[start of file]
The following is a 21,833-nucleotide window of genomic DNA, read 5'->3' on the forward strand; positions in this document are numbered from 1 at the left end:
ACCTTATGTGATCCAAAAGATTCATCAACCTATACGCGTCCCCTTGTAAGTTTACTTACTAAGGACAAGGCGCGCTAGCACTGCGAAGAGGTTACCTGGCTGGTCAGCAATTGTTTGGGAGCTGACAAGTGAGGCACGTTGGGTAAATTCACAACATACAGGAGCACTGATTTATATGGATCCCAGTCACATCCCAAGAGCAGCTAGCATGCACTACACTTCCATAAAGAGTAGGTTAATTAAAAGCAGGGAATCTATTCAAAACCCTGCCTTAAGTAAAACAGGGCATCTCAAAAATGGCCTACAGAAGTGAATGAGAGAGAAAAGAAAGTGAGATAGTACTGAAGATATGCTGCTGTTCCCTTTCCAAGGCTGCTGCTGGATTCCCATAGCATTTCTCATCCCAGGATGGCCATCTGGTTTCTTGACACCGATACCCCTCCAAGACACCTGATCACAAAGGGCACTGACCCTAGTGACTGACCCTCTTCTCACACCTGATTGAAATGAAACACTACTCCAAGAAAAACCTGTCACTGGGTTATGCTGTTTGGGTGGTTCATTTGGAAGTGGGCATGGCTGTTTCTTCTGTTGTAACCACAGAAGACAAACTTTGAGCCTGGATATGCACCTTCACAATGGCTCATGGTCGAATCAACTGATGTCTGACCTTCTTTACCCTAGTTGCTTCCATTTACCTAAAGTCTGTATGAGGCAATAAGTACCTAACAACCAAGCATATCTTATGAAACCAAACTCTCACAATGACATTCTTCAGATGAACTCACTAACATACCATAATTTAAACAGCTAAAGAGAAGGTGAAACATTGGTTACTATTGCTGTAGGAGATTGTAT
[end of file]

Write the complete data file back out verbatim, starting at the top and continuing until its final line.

The following is a 21,833-nucleotide window of genomic DNA, read 5'->3' on the forward strand; positions in this document are numbered from 1 at the left end:
ACCTTATGTGATCCAAAAGATTCATCAACCTATACGCGTCCCCTTGTAAGTTTACTTACTAAGGACAAGGCGCGCTAGCACTGCGAAGAGGTTACCTGGCTGGTCAGCAATTGTTTGGGAGCTGACAAGTGAGGCACGTTGGGTAAATTCACAACATACAGGAGCACTGATTTATATGGATCCCAGTCACATCCCAAGAGCAGCTAGCATGCACTACACTTCCATAAAGAGTAGGTTAATTAAAAGCAGGGAATCTATTCAAAACCCTGCCTTAAGTAAAACAGGGCATCTCAAAAATGGCCTACAGAAGTGAATGAGAGAGAAAAGAAAGTGAGATAGTACTGAAGATATGCTGCTGTTCCCTTTCCAAGGCTGCTGCTGGATTCCCATAGCATTTCTCATCCCAGGATGGCCATCTGGTTTCTTGACACCGATACCCCTCCAAGACACCTGATCACAAAGGGCACTGACCCTAGTGACTGACCCTCTTCTCACACCTGATTGAAATGAAACACTACTCCAAGAAAAACCTGTCACTGGGTTATGCTGTTTGGGTGGTTCATTTGGAAGTGGGCATGGCTGTTTCTTCTGTTGTAACCACAGAAGACAAACTTTGAGCCTGGATATGCACCTTCACAATGGCTCATGGTCGAATCAACTGATGTCTGACCTTCTTTACCCTAGTTGCTTCCATTTACCTAAAGTCTGTATGAGGCAATAAGTACCTAACAACCAAGCATATCTTATGAAACCAAACTCTCACAATGACATTCTTCAGATGAACTCACTAACATACCATAATTTAAACAGCTAAAGAGAAGGTGAAACATTGGTTACTATTGCTGTAGGAGATTGTAT